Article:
Dietary Fat Intake Beneficial for Heart Health


Guidelines that limit dietary fat intake and encourage carbohydrate intake could be increasing the risk of overall mortality.

Findings presented at the European Society of Cardiology call current dietary guidelines into question. While it is generally recommended that patients avoid certain foods to limit fat intake, researchers have found that consumption of fats may lower total mortality and non-cardiovascular mortality.

“Our findings do not support the current recommendation to limit total fat intake to less than 30% of energy and saturated fat intake to less than 10% of energy,” said investigator Mahshid Dehghan, PhD.

In contrast, a diet rich in carbohydrates may lead to a higher risk of mortality and cardiovascular-related mortality, according to the study.

“Limiting total fat consumption is unlikely to improve health in populations, and a total fat intake of about 35% of energy with concomitant lowering of carbohydrate intake may lower risk of total mortality,” Dr Dehghan said. “In fact, individuals with high carbohydrate intake, above 60% of energy, may benefit from a reduction in carbohydrate intake and increase in the consumption of fats.”

Included in the study were 135,335 patients, aged 35 to 70 years, from 18 countries of varying income levels. The authors collected data related to carbohydrate, total fat, and fat consumption from validated food frequency questionnaires to determine mortality risks.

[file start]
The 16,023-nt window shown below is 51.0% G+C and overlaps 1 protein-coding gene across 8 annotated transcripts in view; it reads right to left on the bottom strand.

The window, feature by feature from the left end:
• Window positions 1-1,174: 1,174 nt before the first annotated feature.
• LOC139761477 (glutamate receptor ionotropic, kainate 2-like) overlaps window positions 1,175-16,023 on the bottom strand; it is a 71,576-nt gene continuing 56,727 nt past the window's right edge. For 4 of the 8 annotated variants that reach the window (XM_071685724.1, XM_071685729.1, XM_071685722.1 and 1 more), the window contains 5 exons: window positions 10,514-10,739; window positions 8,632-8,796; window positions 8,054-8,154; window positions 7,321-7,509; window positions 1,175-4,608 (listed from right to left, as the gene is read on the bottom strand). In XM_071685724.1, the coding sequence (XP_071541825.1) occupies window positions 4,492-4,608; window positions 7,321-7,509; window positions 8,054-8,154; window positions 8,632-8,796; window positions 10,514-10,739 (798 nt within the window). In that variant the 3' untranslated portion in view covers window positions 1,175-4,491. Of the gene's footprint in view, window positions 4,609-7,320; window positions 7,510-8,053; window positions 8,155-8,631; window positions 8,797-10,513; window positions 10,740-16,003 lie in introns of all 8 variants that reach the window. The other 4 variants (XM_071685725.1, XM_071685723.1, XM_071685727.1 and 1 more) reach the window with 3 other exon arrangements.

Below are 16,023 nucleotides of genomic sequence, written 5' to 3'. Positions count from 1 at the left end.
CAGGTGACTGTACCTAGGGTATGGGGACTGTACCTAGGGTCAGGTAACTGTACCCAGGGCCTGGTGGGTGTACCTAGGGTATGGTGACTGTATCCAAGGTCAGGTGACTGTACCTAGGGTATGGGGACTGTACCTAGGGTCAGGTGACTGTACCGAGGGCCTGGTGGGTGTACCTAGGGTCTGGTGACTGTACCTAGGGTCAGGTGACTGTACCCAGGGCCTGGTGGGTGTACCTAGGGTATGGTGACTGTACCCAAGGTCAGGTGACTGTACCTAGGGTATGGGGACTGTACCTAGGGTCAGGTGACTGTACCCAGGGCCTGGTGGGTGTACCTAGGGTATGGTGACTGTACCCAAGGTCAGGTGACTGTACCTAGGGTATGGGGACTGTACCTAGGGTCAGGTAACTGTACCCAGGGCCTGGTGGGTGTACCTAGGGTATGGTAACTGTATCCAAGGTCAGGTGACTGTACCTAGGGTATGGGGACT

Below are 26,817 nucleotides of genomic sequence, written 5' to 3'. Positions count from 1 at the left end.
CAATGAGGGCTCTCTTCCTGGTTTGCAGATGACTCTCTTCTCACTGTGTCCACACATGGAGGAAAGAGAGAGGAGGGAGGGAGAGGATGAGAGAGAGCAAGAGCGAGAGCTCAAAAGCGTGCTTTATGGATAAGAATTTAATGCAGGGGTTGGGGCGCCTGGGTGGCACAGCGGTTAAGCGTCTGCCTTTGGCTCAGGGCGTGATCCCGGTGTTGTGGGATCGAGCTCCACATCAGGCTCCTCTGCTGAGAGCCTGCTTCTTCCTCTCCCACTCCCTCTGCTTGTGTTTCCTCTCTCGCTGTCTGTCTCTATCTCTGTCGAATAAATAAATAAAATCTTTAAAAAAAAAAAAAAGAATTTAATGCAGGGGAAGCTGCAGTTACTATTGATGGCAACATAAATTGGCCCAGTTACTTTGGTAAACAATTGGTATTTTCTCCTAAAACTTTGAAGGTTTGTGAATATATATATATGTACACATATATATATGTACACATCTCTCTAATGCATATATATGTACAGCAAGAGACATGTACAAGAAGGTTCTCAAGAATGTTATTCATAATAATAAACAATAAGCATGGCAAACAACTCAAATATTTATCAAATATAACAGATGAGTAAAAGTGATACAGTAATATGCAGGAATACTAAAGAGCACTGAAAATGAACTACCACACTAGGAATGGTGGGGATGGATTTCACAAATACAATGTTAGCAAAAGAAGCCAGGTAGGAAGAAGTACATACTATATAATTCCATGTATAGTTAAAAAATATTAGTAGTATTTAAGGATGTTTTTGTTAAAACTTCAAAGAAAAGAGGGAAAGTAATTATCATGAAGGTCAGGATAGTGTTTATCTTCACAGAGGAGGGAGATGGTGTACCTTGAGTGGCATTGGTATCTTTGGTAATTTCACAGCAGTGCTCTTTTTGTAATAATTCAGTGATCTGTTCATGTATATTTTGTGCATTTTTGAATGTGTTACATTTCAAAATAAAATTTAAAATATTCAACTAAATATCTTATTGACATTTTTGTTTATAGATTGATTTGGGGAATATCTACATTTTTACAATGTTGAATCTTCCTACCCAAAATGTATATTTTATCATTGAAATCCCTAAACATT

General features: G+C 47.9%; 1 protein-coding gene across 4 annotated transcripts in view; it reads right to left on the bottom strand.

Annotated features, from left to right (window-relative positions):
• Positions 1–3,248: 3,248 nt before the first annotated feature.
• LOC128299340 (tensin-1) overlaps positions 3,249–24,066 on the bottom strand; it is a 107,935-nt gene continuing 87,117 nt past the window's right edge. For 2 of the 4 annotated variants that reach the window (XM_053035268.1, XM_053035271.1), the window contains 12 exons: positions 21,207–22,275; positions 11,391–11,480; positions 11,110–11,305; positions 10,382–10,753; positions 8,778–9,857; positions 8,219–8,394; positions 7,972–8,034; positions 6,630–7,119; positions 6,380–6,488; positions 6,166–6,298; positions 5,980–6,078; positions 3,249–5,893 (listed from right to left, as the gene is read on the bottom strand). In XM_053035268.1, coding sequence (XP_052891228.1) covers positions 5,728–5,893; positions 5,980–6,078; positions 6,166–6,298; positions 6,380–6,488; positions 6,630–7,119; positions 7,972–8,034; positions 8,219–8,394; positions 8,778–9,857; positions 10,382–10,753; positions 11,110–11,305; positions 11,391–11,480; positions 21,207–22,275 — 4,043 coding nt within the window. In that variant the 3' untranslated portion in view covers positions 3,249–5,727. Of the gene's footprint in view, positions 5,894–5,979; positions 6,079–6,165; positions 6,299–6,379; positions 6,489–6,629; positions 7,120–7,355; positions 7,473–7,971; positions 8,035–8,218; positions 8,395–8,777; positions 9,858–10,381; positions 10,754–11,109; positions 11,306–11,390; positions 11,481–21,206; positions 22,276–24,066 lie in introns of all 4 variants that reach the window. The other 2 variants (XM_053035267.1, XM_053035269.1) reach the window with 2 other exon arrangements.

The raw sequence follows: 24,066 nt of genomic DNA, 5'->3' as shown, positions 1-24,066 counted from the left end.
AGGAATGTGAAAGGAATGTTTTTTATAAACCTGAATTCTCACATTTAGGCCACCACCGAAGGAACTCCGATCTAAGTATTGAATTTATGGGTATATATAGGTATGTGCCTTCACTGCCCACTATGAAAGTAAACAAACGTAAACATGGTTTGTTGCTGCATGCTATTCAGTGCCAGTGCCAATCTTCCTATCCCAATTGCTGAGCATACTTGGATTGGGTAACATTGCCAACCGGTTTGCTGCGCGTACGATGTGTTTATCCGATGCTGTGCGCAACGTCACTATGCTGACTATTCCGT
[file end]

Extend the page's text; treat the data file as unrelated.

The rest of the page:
The researchers found that there were 5796 deaths and 4784 major cardiovascular events during the follow-up period.

Interestingly, the highest carbohydrate intake was linked to a 28% increased risk of total mortality compared with the lowest intake, according to the study. However, high carbohydrate intake was not associated with heart disease risk.

A high total fat intake was found to reduce total mortality risk by 23% and reduce the risk of stroke by 18%. Additionally, high fat intake was linked to a 30% reduced risk of non-cardiovascular death.

Although current dietary recommendations advise against consuming saturated fat, the authors found that it reduced mortality by 14%, while monounsaturated and polyunsaturated fats reduced the risk by 19% and 20%, respectively, according to the study.

Interestingly, high intake of saturated fats also reduced stroke risk by 21%.

The authors found that both LDL and HDL cholesterol increased with higher consumption of saturated fat, a net decrease in total cholesterol/HDL ratio, according to the study.

LDL cholesterol may also not be a reliable factor for predicting how saturated fat was impact cardiovascular events. The authors note that ApoB/ApoA1 may be a better indicator, according to the study.

“Focusing on a single lipid marker such as LDL-C alone does not capture the net clinical impact of nutrients on cardiovascular risk,” Dr Dehghan said.

These results suggest that current dietary guidelines should be revisited to ensure that individuals are consuming the right foods to prevent cardiovascular disease (CVD).

“For decades, dietary guidelines have focused on reducing total fat and saturated fatty acid (SFA) intake based on the presumption that replacing SFA with carbohydrate and unsaturated fats will lower LDL-C and should therefore reduce CVD events.”

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